Event Report: Corridor of Power?

Manchester’s “Oxford Road Corridor” came under an academic spotlight today at the University of Manchester (on Oxford Road). “Corridor” is, in its own words, “the first partnership of its kind in the UK. It brings together Manchester City Council, the University of Manchester, Manchester Metropolitan University and the Central Manchester University Hospitals NHS Foundation Trust to build on the partners’ investments in the 243 hectare area running south from St Peter’s Square to Whitworth Park along Oxford Road, Manchester…”(2)

Give it to me straight, Doc
Drs James Evans and Andy Karvonen have been looking at cities that are proclaiming themselves as “laboratories” for generating useful information for climate change action. (1) Speaking at an academic seminar entitled “Transforming Manchester,” Dr Evans (who did the presentation solo) started by pointing out that the 21st century will be urban; as of 2008, more people live in towns and cities than not, with the raw numbers expected to double in 30 years. Cities will be (directly) affected by flooding, disease and heat waves. At the same time, they are also regarded as sites of innovation. (Examples include Baltimore, Phoenix, Songdo in South Korea, Masdar, Zaragoza etc. (No-one speaks of remarkable Dongtan.)

This is where Corridor – pretty much consisting of the Universities, the Hospitals and various cultural outfits, comes in. Apparently it generates approximately 22% of the wealth of Manchester (though these figures are, imho, always rubbery). As part of the Low Carbon Economic Area for the Built Environment, there could/should be loads of moolah (£1.5bn!?) invested in this “key growth pole.”

i-Trees, you Trees, we all must be out of our flaming trees if we think this is calling anyone to action
So, there’s all sorts of schemes for micro-measuring environmental impacts and generating “useful information.” MCFly’s favourite slide in the presentation came in here – a Manchester City Council figure is quoted on the subject of the risk involved; “An awful lot of money has gone down the drain trying to set up pilot schemes that weren’t that successful. It’s the price you pay for chasing an innovation approach? Is Corridor Manchester going to save the world? Not sure.”

So, asked Dr Evans, “is this a novel form of innovation or just another public/private partnership?” Probably a bit of both, he answered. It’s more than just PPP, “because of the formal element of learning built in.” And, as he concluded, what kind of ‘knowledge outputs’ are used by whom to do what are still questions to be answered…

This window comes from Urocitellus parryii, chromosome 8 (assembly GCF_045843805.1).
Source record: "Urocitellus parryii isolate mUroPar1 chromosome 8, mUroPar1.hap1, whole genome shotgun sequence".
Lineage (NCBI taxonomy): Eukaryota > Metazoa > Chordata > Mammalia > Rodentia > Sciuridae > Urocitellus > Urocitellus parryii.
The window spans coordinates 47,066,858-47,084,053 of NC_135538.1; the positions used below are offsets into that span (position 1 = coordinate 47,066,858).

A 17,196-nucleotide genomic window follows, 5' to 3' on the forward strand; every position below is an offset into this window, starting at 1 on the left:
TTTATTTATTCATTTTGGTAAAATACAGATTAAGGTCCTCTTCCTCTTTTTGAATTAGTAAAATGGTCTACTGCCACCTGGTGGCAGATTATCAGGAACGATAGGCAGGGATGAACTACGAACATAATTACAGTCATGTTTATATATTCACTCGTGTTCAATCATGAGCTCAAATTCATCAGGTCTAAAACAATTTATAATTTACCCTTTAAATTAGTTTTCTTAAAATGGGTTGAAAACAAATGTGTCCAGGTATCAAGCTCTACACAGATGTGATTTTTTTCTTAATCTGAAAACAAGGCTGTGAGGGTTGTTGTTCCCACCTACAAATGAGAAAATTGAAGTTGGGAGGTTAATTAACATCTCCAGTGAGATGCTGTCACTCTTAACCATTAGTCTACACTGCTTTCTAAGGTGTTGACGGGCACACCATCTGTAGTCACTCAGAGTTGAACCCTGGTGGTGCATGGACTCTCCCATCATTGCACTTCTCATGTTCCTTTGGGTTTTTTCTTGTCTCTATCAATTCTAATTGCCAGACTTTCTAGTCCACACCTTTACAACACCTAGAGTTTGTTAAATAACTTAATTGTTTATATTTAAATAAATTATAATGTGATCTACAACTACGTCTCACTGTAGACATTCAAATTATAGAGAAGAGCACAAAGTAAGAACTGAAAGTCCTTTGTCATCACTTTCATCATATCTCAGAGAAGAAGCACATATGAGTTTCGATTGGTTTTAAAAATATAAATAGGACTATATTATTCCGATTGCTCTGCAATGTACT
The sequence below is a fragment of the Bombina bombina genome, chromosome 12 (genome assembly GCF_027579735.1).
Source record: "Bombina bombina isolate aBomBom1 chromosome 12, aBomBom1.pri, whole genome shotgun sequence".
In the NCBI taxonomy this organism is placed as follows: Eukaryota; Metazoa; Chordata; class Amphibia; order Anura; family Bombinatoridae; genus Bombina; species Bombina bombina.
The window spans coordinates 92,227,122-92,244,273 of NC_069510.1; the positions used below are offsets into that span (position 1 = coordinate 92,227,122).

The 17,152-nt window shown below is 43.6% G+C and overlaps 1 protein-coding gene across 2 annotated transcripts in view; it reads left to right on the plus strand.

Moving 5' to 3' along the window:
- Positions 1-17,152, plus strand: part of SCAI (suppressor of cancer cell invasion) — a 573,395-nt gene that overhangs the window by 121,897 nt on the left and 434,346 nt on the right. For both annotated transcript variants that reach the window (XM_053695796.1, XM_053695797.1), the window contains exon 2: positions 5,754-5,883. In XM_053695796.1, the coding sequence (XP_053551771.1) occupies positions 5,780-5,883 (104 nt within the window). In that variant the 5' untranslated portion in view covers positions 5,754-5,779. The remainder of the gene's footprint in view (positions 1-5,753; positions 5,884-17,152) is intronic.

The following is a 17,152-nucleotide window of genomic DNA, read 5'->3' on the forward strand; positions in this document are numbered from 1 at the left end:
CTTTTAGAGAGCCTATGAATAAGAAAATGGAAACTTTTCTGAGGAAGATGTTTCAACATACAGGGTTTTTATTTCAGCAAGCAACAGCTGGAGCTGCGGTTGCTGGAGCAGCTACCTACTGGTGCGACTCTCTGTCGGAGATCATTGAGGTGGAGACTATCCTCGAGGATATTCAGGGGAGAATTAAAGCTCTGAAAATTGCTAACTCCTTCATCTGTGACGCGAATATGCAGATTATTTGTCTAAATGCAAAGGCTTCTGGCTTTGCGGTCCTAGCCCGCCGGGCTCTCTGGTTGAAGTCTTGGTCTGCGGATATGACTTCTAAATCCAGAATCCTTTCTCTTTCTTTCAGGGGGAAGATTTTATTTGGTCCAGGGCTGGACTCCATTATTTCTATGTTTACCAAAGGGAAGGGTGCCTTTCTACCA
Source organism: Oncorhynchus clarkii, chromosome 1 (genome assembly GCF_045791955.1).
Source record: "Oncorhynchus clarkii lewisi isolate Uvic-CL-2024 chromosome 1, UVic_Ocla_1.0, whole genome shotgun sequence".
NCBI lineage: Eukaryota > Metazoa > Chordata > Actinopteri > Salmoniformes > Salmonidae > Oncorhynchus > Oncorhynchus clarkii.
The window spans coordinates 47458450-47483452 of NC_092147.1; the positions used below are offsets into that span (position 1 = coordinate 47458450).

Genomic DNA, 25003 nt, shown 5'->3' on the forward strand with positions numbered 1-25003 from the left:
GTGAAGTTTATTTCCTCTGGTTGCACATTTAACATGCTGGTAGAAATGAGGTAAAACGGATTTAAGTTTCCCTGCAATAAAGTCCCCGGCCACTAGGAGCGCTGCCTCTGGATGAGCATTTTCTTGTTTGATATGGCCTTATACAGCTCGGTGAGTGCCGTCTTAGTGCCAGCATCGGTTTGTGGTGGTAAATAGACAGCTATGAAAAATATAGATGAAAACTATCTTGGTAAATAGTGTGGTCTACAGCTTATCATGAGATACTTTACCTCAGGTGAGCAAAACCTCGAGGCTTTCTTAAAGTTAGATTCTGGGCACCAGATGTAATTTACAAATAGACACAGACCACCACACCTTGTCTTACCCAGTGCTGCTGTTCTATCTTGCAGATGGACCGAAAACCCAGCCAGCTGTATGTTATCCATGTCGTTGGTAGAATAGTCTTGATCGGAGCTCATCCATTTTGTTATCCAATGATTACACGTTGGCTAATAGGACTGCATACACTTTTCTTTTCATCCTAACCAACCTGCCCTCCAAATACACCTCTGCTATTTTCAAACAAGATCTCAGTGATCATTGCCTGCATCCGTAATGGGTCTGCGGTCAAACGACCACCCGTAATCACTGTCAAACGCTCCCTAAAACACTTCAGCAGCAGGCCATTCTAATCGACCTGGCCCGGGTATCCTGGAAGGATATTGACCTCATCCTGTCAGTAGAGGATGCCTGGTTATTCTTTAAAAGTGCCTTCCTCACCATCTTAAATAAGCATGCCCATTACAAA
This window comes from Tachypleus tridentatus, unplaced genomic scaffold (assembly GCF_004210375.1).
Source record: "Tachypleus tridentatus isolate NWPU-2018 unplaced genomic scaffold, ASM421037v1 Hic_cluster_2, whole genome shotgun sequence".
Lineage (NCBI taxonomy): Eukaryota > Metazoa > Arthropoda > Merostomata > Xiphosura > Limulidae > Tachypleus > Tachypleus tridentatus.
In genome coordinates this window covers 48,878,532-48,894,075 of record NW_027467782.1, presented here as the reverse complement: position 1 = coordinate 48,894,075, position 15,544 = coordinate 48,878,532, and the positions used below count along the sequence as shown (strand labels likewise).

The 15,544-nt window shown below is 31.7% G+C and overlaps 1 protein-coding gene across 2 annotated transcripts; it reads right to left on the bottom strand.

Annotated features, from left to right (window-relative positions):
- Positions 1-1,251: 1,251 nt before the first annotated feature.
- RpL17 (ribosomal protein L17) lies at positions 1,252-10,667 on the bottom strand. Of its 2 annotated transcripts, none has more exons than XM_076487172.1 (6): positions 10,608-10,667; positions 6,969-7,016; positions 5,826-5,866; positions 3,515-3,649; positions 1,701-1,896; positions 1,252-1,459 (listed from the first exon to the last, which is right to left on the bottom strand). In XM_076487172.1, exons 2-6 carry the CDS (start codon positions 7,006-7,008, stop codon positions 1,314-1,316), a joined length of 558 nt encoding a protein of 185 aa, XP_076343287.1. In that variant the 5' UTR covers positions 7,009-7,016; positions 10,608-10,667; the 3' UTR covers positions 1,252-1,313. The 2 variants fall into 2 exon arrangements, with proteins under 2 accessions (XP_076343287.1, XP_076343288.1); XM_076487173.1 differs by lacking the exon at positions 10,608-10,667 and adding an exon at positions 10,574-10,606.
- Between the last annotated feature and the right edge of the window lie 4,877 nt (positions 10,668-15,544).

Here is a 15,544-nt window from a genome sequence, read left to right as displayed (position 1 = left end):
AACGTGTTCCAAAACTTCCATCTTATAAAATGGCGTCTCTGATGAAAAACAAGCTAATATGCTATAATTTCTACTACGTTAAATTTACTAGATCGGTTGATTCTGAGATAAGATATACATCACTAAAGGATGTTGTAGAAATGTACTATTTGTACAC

Redemption Song
As are the questions we sent to Corridor Manchester before Christmas that they never got back to us about – questions around what they achieved in 2011, what was challenging and what their plans are for 2012. To the PR flak who is doubtless reading this post at some point in the weeks following publication – it’s not too late to redeem yourself!

Fringe event
There are always fringe benefits at these events – not just the schmoozing and wine and olives – but the scurrilous gossip and unvarnished opinion that no-one dares publish in academic journals. Fr’instance, today MCFly jotted down all the hilarious but sadly unprintable stories (the libel lawyers would have us strung – or stringered – up) about the 1994 Global Forum. This, as older readers may recall, was Manchester’s winning entry, against stiff opposition, in the contest for “the most underfunded and counter-productive international summit of the 1990s.”

Marc Hudson
mcmonthly@gmail.com

Footnotes
(1) See their excellent chapter “Living Laboratories for Sustainability: Exploring the Politics and Epistemology of Urban Transition” in the excellent and soon-to-be-reviewed-in-MCFly Cities and Low Carbon Transitions, ed. Harriet Bulkeley, Vanesa Castán Broto, Mike Hodson, and Simon Marvin, 126-141. London: Routledge, 2011.
(2) The Corridor “about page” continues in similar breathless vein – “the partnership is committed to generating further economic growth and investment in the knowledge economy for the benefit of the city region. Corridor Manchester is home to a wealth of knowledge intensive organisations and businesses. These operate in the areas of health – with particular concentrations of bio-medical, pharmaceuticals, clinical trials, medical devices and oncology related healthcare – education, creative industries, communications technologies, financial services and information communication technologies.”

Concepts worth pursuing

Experimental Governance Matthias Gross
Truth Spots
Public Ecology

Advertisement

About manchesterclimatemonthly

Was print format from 2012 to 13. Now web only. All things climate and resilience in (Greater) Manchester.
This entry was posted in academia, Adaptation, Event reports, Manchester City Council and tagged , , , , . Bookmark the permalink.

Leave a Reply

Fill in your details below or click an icon to log in:

WordPress.com Logo

You are commenting using your WordPress.com account. Log Out /  Change )

Twitter picture

You are commenting using your Twitter account. Log Out /  Change )

Facebook photo

You are commenting using your Facebook account. Log Out /  Change )

Connecting to %s